Two-and-a-half cheers on Cuba

The US's report card on Latin America is blotted and stained, showing it must try harder to restore relations. (Joe Raedle/AFP)
The US's report card on Latin America is blotted and stained, showing it must try harder to restore relations. (Joe Raedle/AFP)

It was entirely proper that Barack Obama addressed public opinion in Latin America as a whole when he announced his administration’s decision to resume full diplomatic relations with Cuba after more than 50 years. As he made the case for ending America’s ceaseless efforts to squeeze Cuba economically, Mr Obama declared that the US intended to “begin a new chapter among the nations of the Americas”. The region’s history – and America’s role in it – can never be erased, he admitted, but urged: “Let us leave behind the legacy of both colonisation and communism.” If only it were as simple as that.

When the nations of the western hemisphere, including Cuba – for the first time since the Summit of the Americas began – meet in Panama in April, there’s not likely to be a lot of brotherly love towards the US. Instead, there will be the same old suspicions. A combination of factors is responsible, not least China’s rising profile in the region as it gains on the US as a trading partner and sends its navy’s hospital ship around the Caribbean. The rise of left-wing leaders is further eroding US influence. But much of the blame lies with the US itself, which has refused to abandon the largely ineffective war on drugs it began in the 1970s, even though this has claimed tens of thousands of lives and undermined governments.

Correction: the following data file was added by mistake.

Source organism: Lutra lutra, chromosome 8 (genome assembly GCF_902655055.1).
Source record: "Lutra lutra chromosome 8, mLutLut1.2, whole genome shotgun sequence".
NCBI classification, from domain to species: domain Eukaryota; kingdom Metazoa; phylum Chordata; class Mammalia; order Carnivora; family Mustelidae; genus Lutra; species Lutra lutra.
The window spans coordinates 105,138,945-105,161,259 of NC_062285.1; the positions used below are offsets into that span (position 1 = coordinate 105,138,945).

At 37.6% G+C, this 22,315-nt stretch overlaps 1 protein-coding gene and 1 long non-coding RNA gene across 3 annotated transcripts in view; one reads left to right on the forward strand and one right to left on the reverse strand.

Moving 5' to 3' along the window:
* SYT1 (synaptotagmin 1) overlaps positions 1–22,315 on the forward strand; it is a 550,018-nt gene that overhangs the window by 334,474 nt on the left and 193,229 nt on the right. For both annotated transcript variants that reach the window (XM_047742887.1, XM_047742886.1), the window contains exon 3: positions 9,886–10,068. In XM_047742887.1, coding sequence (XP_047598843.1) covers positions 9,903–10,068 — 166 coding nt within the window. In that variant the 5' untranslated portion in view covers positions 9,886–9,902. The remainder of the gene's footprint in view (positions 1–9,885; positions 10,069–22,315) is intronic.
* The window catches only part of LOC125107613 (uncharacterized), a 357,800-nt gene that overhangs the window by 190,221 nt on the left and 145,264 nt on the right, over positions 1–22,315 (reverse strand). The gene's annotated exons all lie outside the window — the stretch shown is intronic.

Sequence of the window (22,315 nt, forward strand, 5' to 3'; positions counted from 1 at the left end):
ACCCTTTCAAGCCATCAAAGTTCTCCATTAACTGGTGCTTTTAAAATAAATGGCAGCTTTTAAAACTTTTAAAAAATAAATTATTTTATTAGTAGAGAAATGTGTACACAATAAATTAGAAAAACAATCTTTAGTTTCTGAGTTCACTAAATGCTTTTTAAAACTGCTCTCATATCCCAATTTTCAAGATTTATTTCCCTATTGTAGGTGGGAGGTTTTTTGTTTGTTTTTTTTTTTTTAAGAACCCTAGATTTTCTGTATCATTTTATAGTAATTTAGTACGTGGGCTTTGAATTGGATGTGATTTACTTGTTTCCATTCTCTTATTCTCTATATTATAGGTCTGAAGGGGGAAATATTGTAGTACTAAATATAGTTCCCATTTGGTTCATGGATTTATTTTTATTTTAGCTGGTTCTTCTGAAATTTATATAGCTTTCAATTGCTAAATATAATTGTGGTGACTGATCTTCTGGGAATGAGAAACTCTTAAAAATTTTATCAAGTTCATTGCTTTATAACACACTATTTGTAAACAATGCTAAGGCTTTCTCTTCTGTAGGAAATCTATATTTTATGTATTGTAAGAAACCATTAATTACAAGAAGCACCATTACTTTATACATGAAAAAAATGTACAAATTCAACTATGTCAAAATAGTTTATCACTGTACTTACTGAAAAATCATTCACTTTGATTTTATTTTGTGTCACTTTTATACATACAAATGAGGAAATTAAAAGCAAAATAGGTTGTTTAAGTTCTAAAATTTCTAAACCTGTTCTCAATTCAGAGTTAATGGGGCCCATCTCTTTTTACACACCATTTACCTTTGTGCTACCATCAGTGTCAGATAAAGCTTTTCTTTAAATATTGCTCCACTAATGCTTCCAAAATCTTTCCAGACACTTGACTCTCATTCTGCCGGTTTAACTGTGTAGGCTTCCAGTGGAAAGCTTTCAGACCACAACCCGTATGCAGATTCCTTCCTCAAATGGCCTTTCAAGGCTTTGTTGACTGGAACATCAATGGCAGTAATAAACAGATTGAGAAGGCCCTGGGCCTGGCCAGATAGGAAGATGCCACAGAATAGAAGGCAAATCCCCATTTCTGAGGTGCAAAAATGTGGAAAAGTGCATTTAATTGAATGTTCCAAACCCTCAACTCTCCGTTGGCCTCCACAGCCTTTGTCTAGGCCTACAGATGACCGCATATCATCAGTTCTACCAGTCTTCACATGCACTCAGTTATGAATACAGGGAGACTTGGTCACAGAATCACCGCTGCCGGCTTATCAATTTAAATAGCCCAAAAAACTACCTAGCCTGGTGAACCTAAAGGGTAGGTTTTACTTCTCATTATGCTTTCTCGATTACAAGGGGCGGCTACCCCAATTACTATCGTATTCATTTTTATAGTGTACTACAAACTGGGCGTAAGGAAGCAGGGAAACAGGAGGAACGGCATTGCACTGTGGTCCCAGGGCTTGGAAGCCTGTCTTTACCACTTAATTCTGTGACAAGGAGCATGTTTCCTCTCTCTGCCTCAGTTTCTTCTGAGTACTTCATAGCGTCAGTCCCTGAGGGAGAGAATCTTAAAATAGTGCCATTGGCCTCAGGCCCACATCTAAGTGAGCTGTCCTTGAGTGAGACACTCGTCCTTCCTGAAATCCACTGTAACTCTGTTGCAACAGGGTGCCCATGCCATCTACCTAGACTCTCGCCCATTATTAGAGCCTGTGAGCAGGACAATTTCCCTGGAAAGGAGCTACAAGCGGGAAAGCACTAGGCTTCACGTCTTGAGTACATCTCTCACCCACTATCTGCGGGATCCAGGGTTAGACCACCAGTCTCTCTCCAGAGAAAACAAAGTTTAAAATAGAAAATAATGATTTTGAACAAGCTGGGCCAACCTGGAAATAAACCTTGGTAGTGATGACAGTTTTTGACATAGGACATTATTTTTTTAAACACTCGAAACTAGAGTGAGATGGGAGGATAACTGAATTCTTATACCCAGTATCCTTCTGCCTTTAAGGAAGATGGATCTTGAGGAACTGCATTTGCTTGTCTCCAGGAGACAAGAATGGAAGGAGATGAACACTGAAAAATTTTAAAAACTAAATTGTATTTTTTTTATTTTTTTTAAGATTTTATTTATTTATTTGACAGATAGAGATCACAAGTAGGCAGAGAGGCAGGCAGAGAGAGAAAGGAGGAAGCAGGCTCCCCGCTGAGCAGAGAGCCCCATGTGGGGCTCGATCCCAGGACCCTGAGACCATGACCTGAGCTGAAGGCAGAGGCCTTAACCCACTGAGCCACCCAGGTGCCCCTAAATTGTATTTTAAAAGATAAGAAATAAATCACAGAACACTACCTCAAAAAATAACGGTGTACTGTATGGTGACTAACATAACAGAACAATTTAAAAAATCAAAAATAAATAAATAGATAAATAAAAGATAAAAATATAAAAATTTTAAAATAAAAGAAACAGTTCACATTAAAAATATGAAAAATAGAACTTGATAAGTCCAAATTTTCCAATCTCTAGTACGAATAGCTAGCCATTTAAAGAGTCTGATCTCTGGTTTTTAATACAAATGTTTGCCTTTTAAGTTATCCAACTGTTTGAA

In the 1930s, Franklin Roosevelt decided to end America’s practice of gunboat diplomacy and dollar diplomacy (government euphemisms for military invasion and occupation and control of a foreign country’s central bank respectively). He announced his Good Neighbours policy as a way to spread peace throughout the world, starting with Latin America because “peace, like charity, begins at home ... It is our hope that knowledge of the practical application of the good neighbour policy in this hemisphere will be borne home to our neighbours across the seas.” It came to a crashing close with the onset of the Cold War but now is the time to revive it. The route of recovery for America’s standing in the region runs through Havana.

Published: December 21, 2014 04:00 AM

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